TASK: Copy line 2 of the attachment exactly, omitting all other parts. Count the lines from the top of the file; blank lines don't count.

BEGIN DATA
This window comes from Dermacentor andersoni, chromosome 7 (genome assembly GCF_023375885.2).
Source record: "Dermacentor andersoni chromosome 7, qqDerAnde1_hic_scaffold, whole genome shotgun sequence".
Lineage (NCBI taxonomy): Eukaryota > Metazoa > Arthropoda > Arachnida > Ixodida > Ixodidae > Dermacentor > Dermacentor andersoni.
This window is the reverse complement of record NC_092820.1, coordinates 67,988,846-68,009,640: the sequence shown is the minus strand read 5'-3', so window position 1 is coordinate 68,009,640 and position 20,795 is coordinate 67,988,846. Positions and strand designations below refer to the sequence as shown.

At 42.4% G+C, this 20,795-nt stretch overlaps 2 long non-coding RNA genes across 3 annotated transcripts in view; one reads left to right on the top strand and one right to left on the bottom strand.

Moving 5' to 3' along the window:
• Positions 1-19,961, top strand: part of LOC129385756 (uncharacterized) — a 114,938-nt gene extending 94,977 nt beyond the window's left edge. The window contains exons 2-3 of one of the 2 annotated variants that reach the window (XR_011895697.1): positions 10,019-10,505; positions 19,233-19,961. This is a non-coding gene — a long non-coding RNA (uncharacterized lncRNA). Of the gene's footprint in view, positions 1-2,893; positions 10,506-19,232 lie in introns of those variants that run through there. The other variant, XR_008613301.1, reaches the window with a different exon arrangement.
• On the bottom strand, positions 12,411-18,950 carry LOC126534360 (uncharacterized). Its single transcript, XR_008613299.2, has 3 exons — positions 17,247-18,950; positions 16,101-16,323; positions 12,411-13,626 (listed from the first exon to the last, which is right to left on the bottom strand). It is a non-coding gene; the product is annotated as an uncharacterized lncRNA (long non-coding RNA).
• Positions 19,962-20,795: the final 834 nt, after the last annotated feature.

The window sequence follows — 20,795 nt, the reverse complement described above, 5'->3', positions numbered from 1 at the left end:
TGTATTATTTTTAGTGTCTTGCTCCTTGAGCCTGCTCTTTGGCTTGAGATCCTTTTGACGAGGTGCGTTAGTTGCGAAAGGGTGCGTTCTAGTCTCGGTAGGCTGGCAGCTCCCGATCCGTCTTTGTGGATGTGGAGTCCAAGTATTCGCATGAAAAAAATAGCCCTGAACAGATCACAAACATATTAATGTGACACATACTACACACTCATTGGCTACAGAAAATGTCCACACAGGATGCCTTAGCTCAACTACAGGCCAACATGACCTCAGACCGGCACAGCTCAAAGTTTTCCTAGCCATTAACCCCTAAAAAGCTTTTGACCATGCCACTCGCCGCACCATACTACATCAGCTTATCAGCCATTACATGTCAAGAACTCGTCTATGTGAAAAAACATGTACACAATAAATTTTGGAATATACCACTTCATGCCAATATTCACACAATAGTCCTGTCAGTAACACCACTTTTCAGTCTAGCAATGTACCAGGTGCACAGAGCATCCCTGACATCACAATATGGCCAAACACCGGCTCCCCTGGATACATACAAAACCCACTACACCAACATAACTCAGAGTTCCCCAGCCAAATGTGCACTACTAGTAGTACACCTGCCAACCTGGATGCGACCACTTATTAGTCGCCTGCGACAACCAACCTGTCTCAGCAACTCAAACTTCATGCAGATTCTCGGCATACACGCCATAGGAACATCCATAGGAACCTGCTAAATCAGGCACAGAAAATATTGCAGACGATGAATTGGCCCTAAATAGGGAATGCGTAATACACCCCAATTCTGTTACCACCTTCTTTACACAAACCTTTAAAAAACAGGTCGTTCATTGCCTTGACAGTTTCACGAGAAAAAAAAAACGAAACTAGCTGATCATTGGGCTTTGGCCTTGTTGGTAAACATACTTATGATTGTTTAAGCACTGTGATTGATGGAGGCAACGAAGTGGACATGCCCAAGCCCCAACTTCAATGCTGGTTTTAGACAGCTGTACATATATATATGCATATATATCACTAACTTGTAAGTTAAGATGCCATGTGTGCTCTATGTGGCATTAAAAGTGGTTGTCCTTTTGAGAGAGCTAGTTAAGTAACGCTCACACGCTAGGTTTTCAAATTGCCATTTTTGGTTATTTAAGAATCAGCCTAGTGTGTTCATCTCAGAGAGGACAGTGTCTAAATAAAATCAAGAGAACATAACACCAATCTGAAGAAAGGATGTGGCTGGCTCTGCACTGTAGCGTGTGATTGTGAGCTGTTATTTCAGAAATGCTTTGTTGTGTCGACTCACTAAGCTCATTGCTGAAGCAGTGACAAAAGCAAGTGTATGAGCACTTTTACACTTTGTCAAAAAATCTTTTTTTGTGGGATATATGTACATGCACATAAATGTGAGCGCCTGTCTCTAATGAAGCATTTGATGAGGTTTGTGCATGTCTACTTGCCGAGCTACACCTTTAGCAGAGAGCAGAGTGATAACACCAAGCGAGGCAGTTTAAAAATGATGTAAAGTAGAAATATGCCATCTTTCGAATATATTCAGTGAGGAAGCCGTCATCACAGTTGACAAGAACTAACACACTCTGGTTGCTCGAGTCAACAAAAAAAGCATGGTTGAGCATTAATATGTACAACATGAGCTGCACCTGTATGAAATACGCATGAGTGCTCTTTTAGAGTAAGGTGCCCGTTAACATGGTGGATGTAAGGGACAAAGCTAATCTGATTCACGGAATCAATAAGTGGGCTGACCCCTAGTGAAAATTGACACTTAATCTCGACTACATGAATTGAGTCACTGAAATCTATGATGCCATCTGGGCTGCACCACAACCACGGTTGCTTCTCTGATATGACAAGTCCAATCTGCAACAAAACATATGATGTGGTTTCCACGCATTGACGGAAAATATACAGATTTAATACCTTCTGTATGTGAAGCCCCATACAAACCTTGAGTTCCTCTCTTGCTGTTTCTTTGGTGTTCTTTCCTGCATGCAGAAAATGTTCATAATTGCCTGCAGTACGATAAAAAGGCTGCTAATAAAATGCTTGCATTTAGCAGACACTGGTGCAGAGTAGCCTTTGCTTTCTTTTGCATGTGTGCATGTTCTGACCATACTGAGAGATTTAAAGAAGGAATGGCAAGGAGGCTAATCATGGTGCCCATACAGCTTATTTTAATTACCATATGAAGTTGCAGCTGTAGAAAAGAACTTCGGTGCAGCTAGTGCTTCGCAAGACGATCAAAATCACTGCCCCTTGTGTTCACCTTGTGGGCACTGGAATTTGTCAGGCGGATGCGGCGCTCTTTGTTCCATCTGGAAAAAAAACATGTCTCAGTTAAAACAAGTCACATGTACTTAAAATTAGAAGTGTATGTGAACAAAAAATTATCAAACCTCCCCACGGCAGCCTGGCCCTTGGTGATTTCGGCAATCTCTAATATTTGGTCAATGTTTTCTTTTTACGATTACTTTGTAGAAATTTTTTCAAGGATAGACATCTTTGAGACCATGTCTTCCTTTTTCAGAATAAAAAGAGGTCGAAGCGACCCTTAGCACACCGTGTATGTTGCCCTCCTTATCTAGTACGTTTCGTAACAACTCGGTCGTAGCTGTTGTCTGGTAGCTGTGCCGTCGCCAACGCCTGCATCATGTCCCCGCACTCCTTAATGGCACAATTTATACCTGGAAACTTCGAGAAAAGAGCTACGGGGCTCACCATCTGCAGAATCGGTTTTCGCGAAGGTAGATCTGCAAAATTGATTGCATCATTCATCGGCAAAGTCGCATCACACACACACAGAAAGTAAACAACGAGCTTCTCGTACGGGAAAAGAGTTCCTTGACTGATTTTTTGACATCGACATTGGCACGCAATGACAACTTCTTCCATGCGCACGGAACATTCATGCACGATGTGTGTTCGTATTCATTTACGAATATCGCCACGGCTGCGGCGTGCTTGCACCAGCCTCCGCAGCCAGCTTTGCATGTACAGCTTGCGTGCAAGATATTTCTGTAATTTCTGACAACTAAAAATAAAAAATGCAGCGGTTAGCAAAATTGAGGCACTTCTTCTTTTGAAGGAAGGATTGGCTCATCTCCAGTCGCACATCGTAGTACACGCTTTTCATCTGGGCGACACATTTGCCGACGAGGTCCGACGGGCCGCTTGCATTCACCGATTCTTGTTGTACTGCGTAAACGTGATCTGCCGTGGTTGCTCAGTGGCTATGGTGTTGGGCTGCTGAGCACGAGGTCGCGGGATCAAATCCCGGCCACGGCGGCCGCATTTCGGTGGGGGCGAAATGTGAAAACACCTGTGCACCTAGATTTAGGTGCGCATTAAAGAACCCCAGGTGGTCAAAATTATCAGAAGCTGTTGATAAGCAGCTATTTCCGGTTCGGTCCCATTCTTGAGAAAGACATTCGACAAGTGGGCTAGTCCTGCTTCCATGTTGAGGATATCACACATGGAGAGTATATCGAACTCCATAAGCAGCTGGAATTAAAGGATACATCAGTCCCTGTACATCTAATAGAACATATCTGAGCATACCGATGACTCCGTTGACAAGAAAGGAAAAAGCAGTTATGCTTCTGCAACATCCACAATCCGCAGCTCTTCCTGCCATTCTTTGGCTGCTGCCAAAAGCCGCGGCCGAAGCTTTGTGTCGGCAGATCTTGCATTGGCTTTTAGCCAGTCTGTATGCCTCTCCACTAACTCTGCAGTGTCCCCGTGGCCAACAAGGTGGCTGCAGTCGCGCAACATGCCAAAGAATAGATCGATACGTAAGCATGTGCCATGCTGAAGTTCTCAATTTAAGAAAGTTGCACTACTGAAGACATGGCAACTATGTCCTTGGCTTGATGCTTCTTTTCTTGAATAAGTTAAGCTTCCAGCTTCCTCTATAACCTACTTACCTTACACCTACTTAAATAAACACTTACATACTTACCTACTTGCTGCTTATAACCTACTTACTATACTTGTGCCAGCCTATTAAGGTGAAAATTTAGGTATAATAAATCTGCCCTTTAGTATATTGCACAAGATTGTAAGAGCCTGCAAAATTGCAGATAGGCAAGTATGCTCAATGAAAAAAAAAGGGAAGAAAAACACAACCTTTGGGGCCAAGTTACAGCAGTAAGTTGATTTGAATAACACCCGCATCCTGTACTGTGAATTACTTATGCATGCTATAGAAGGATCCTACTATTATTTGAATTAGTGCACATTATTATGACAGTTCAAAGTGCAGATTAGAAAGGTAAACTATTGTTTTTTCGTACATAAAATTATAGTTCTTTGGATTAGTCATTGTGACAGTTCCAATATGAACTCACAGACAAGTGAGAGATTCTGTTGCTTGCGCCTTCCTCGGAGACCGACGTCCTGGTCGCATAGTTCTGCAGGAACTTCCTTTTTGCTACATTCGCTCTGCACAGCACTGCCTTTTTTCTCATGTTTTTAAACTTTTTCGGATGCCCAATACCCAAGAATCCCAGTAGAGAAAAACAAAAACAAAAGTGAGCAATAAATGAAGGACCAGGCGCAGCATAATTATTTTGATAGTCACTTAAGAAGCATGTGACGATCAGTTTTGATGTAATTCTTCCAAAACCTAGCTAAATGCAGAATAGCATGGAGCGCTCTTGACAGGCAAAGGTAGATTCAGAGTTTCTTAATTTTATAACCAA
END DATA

Source record: "Dermacentor andersoni chromosome 7, qqDerAnde1_hic_scaffold, whole genome shotgun sequence".